The Story Behind the Portraits of Bennett Taylor and Clarence Bivens

The portraits of Bennett Taylor ‘1887 and Clarence Bivens ‘1892 that hang in the chapter library were commissioned in 1945 by the chapter and Delta Delta alumni to honor two brothers who had endeared themselves to generations of Sigma Chis.
The oil on canvas, 30″H x 24″W, head and shoulders portraits painted by Lafayette artist George Wilstach were not just in recognition for their role in acquiring the property at 202 Littleton Street in 1910, but to honor their lifelong service to Delta Delta.

Clarence Bivens

Bennett Taylor







Portraits Commissioned to Honor Beloved Brothers

As the Chapter and House Corporation solicited contributions to pay for the portraits, congratulatory letters arrived from all over the world congratulating Bivens and Taylor on this recognition.  It is from these letters that the heartfelt sentiments of generations of brothers expressed their appreciation for the impact these brothers had had on their lives.

Corydon H. Hall ‘1920 (Delta Delta’s Chapter Advisor for many years.)
July 13, 1945

Dear Bivvy,
Just learned that Delta Delta Chapter has commissioned an Artist to paint portraits of you and Uncle Ben which are to be hung in the chapter house along with the portrait of George Ade.

Never did a person deserve such an honor more, Bivvy, and I want to offer my sincere congratulations to you.

No Delta Delta “Sig” knows better than I just what “Bivvy” has meant to Sigma Chi, to Delta Delta Chapter and to every member of that Chapter during the past fifty years.  The unselfish devotion you have given to “Sig” problems – the council and advise given to “Sigs” in trouble – the work you did and the funds you contributed when the Chapter was built – the shoulder you always had ready to cry on when one was needed – and all the other things you have done, big and little, over the years add up to a contribution few, if any have made to the welfare of Delta Delta.

letter 1

Congratulatory letters to both Clarence Bivens and Bennett Taylor arrived from all over the world.

Hall continued with a separate note:

Dear Mr. Bennett Taylor,
Never did an alumnus deserve such an outstanding honor more and I want to add this expression of congratulations to the many others you will receive. 

Well do I know – and from long experience – what “Uncle Ben” has meant.  Not only to Delta Delta Chapter, but to every “Sig” who has been a member of that Chapter during the past half century.  Without him, Phil Enochs would never have been a “Sig”.  Without him, Cordy Hall would, doubtless, still be studying hydraulics.  Without him, other of the Brothers would still be rotting in the Lafayette jail – and so on – it would take a book to record them all!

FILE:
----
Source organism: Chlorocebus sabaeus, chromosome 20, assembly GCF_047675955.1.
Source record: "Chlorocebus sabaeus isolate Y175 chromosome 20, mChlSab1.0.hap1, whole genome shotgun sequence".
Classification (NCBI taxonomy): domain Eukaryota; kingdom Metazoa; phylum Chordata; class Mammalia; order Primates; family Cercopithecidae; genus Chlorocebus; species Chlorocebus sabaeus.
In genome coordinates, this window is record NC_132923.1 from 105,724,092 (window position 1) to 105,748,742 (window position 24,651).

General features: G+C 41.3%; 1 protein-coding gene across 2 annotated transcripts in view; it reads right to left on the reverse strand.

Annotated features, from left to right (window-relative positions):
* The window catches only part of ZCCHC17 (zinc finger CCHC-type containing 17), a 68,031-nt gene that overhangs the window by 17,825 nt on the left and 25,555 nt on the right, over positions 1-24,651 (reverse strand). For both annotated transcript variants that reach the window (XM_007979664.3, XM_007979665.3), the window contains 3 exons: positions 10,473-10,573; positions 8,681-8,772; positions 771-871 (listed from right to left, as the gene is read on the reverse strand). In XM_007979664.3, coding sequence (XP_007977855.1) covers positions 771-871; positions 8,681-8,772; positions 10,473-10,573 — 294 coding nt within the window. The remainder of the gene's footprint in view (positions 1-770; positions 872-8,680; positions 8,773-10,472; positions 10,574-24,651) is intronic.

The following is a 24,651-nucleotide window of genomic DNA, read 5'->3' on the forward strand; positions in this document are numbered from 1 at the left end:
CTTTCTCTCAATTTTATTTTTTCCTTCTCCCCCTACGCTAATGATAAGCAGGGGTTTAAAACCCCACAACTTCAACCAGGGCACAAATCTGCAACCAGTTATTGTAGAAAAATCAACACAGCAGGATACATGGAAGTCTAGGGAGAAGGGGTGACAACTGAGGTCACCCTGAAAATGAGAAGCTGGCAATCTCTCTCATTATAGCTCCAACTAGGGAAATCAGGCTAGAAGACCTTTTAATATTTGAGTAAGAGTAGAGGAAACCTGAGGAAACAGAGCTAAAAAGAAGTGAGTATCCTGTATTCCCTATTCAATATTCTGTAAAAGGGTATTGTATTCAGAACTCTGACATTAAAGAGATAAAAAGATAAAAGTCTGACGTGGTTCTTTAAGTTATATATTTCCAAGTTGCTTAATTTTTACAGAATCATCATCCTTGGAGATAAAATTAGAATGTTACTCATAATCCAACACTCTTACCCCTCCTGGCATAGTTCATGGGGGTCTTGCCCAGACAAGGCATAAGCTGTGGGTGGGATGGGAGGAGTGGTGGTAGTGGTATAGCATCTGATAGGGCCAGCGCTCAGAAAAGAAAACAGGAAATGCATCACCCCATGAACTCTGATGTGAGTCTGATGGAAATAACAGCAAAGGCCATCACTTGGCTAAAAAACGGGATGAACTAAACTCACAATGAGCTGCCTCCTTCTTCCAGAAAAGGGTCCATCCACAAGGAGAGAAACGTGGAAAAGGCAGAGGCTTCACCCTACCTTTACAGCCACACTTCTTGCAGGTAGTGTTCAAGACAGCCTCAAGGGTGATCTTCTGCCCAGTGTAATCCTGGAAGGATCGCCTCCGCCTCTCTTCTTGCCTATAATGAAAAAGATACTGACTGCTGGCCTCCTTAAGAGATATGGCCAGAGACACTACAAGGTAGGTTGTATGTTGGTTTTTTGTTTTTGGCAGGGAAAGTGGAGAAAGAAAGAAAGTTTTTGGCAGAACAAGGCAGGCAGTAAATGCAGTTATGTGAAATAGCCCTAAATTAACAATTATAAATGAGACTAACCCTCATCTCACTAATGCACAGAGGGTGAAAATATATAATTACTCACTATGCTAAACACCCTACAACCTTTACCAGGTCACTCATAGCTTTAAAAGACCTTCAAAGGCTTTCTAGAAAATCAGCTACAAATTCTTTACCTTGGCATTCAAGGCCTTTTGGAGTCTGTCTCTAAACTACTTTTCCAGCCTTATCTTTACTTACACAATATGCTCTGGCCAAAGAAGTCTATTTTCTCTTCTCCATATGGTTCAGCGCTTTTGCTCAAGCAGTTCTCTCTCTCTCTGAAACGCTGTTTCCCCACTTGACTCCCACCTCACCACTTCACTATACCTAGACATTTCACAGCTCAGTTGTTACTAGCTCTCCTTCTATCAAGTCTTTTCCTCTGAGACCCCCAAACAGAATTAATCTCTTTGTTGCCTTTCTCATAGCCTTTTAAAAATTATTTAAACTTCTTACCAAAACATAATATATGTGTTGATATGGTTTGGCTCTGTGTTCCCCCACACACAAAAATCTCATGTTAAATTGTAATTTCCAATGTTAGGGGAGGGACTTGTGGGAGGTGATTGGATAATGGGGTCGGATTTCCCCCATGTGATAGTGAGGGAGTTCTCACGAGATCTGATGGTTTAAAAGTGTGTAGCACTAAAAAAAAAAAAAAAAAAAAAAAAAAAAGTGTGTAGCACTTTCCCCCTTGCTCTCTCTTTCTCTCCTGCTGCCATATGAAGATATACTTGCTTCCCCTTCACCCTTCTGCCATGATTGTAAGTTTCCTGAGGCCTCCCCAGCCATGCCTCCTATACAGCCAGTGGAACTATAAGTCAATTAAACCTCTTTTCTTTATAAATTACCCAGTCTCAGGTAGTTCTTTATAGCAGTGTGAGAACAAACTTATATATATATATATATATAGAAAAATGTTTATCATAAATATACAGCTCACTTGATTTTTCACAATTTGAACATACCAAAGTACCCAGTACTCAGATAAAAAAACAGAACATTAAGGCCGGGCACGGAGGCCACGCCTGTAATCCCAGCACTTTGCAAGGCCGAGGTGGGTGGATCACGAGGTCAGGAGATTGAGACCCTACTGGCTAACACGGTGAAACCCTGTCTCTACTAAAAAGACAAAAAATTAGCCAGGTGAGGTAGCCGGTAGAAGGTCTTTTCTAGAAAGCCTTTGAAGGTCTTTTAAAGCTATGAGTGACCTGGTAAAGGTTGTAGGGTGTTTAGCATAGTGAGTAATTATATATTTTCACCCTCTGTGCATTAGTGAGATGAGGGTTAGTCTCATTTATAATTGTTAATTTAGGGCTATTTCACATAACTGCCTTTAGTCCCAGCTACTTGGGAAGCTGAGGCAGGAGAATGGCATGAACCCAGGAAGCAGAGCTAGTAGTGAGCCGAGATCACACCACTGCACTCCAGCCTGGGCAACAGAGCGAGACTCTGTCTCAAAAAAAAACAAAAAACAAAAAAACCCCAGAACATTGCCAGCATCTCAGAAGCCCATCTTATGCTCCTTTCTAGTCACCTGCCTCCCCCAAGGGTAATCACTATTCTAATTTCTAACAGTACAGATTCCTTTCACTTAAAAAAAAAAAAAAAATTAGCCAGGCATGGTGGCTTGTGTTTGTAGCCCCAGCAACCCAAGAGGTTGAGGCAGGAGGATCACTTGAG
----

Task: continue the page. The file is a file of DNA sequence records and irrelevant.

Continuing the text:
Charles B. Murphy ’1926 (Faculty Advisor)

Dear “Uncle” Ben:

Ever since my initiation into Sigma Chi fraternity – now more than twenty years ago – I have regarded you as the incarnation of what a true Sigma Chi should be.  Your gentle tolerance, your insight, your sense of proportion, your modesty, your genuineness, and your selfless devotion to the fraternity have been an inspiration to me as to countless other Delta Delta Sigs.

Dear “Bivy”:

Sigma Chi initiation will always mean Bivy and “the charge” to me. The first time I heard you give “the charge” was in 1923, and I’ve heard you give it many times since.  When you give “the charge”, it is literally illuminated, and it takes on a vital character I’ve never heard anyone else give to it. You and Uncle Ben have certainly done a great deal to make Delta Delta the splendid chapter she is.  The untiring service of you two men has lifted the chapter to a higher place in the hearts of all of us.

Thomas J. Barnes, Jr.  ‘1899
August 6, 1945

If it had not been for you and Ben we would not have the present house and your portrait should be there to remind the boys that the present outstanding position of Sigma Chi is due to the conscientious work of brothers who preceded them, just as the future of the fraternity depends on their devotion to its ideals.

letter 2

Brothers sent letters of heartfelt appreciation to Uncle Ben and Bivvy.

Letters from WWII Posts

Letters of congratulations were received from many Sigs still stationed in France, Germany, Okinawa, Burma and the Philippine Islands.  Also from military bases in the U.S. and the U.S. Naval Academy.

E.W Korty ’1938, wrote from his posting in Burma:

Bivvy, the fond memories of Delta Delta are firmly entwined in your inspiring delivery of the Charge during initiation ceremonies.  I only hope I can one day hear it again.

Brother Korty in writing to Taylor, stated, “I, too, wish to lift a cup in honor to your name, a small testimonial to your assistance to our chapter throughout the years. Someday, ere not too long, we can have a Sunday dinner at 202 Littleton and take that Sunday afternoon drive once again.”